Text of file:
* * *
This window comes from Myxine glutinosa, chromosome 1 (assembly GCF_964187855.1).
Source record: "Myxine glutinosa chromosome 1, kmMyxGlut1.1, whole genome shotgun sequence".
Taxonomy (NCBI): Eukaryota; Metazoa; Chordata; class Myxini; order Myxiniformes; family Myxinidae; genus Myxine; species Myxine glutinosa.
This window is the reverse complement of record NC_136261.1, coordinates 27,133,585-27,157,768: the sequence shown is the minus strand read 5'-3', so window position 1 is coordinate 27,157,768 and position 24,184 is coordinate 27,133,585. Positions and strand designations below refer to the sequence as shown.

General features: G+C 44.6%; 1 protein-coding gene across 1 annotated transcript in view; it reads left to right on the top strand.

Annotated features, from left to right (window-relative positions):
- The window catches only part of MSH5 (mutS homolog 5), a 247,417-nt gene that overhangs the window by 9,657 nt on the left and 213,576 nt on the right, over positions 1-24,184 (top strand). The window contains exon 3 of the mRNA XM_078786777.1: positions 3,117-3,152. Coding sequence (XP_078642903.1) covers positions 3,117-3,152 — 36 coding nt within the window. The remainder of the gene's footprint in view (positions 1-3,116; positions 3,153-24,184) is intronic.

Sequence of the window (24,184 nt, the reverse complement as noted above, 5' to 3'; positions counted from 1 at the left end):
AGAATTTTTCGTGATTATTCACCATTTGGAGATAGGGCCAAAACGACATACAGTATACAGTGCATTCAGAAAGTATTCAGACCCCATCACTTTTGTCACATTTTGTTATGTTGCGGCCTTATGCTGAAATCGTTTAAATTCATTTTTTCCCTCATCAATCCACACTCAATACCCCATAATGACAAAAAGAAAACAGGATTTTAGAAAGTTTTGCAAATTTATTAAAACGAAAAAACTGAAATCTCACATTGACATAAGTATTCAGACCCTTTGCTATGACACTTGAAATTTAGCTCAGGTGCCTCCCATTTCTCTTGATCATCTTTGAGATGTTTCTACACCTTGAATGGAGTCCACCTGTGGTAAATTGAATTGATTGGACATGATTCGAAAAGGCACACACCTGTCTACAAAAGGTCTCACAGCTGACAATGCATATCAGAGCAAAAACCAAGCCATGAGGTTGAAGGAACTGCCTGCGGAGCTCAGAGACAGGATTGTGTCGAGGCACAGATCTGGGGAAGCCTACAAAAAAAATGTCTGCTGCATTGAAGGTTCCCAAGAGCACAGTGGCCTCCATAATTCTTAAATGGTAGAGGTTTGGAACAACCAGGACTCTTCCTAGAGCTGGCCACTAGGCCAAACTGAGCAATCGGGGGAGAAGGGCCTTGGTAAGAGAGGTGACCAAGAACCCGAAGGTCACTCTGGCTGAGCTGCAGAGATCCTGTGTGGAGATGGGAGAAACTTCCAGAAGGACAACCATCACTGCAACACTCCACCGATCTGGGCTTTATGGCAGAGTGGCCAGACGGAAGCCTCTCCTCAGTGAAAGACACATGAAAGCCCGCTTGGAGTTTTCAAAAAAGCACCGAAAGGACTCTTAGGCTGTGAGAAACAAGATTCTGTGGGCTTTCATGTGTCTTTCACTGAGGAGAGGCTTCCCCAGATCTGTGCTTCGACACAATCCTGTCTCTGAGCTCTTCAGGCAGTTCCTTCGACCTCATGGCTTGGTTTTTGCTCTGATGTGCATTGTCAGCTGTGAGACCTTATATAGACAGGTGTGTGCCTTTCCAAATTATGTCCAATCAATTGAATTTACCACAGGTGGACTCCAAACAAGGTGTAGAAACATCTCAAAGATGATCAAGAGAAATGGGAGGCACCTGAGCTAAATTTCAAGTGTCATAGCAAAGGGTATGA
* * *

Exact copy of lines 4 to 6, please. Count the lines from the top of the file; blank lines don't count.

This window is the reverse complement of record NC_136261.1, coordinates 27,133,585-27,157,768: the sequence shown is the minus strand read 5'-3', so window position 1 is coordinate 27,157,768 and position 24,184 is coordinate 27,133,585. Positions and strand designations below refer to the sequence as shown.

General features: G+C 44.6%; 1 protein-coding gene across 1 annotated transcript in view; it reads left to right on the top strand.

Annotated features, from left to right (window-relative positions):